Please visit Brad at


  1. Congratulations on your book! I'm overwhelmed by all the animals you had. Then tossed in a few kids and a wife. LOL

  2. You're right, Kay. This is a charming post and The Reluctant Farmer sounds like a charming read.

  3. What a nice post. Thanks for sharing your wonderful story. Sending best wishes for great sales and wonderful reviews for your new release. Marilyn (aka cj)

  4. Thanks Vicki, Sandy & CJ

    We had a wonderful life on the farm, and the animals made it special. - Brad

  5. I'm looking forward to reading your book! Great article.

  6. Congratulations, Brad!!! I am so much looking forward reading the book and somehow charging from the cover i think my 6 years old daughter would LOVE it too!!!
    Congratualations again!!!!

  7. That makes my standard bio comment about having too many pets seem like a lie.
    Loved the blog.

  8. Thanks for all the response to Brad's post! His wife, Nancy Raven Smith, will be here later in the summer to tell us about her new book--back to mystery for that.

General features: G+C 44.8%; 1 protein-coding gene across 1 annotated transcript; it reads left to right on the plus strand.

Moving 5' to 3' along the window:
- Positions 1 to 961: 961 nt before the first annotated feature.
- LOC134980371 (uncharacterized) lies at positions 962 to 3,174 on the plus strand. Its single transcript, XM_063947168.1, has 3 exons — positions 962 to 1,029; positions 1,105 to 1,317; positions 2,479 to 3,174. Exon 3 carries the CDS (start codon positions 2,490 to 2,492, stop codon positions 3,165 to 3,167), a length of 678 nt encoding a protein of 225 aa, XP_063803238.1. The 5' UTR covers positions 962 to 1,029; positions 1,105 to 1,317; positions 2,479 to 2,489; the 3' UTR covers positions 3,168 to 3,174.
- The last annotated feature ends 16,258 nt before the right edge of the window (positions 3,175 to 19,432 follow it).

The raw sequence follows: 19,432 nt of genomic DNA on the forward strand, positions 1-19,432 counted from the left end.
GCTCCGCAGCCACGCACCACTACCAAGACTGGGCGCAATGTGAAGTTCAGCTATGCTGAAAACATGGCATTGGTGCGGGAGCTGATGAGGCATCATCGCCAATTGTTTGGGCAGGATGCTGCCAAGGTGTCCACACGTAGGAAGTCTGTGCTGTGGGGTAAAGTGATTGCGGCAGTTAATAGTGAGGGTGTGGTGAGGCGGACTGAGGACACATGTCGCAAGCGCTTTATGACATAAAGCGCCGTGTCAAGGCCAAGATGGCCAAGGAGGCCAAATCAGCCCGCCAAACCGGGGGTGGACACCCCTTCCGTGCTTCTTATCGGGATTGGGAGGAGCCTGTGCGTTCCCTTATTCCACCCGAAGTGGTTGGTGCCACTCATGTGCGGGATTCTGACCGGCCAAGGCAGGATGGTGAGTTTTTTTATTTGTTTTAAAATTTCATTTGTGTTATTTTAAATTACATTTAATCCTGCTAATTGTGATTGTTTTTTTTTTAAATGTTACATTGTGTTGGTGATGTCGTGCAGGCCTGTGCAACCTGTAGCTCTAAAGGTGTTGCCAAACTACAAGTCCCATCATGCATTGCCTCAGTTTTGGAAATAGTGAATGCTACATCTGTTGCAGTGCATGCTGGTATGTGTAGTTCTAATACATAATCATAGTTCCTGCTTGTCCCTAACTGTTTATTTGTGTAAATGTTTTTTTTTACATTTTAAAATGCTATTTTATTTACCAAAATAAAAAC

Brad, what ages do you think this book would be suitable for? I have a couple grandkids that might like it.

  9. Hi Kaye,

    I believe children should be fine with the book. It's light-hearted and humorous with no bad language or sexual references other than kissing.

    There is a chapter where I chase after a pony late at night in my pj bottoms. When I catch him, I have no way to lead him home except to wrap my pj bottoms around his neck. Unfortunately, I'm noticed by two locals who rib me for a short time - no coarse language, just taunts.

    And there is one sad scene where a dog dies after being hit by a car. So the age of the children might be important, or those chapters can be skipped without harming the story.

    I hope this answers your questions. I did consider that children might read the book and tried to write appropriately.

    Thanks for asking.


  10. The part about all of your animals sure sets you a part from the average family man. I think some books do come about sort of by accident. When you talked about the encouragement you got from the huge audience to your blog, I thought about John Grogan who had a news column. He wrote one of his posts for it about his dog that had died and got so many comments and pulled out so much interest, he felt he had to put it in a book. Marley and Me turned out a bestseller too. Sounds like you're on the right track.

  11. Wonderful post, Brad, and you've shown that you really do have a way with words. My TBR list keeps growing.

  12. Thanks for all your gracious comments.

    - Brad

  13. Next time you accidentally write a book, come back, Brad.

  14. I'd love to Kaye

    - Brad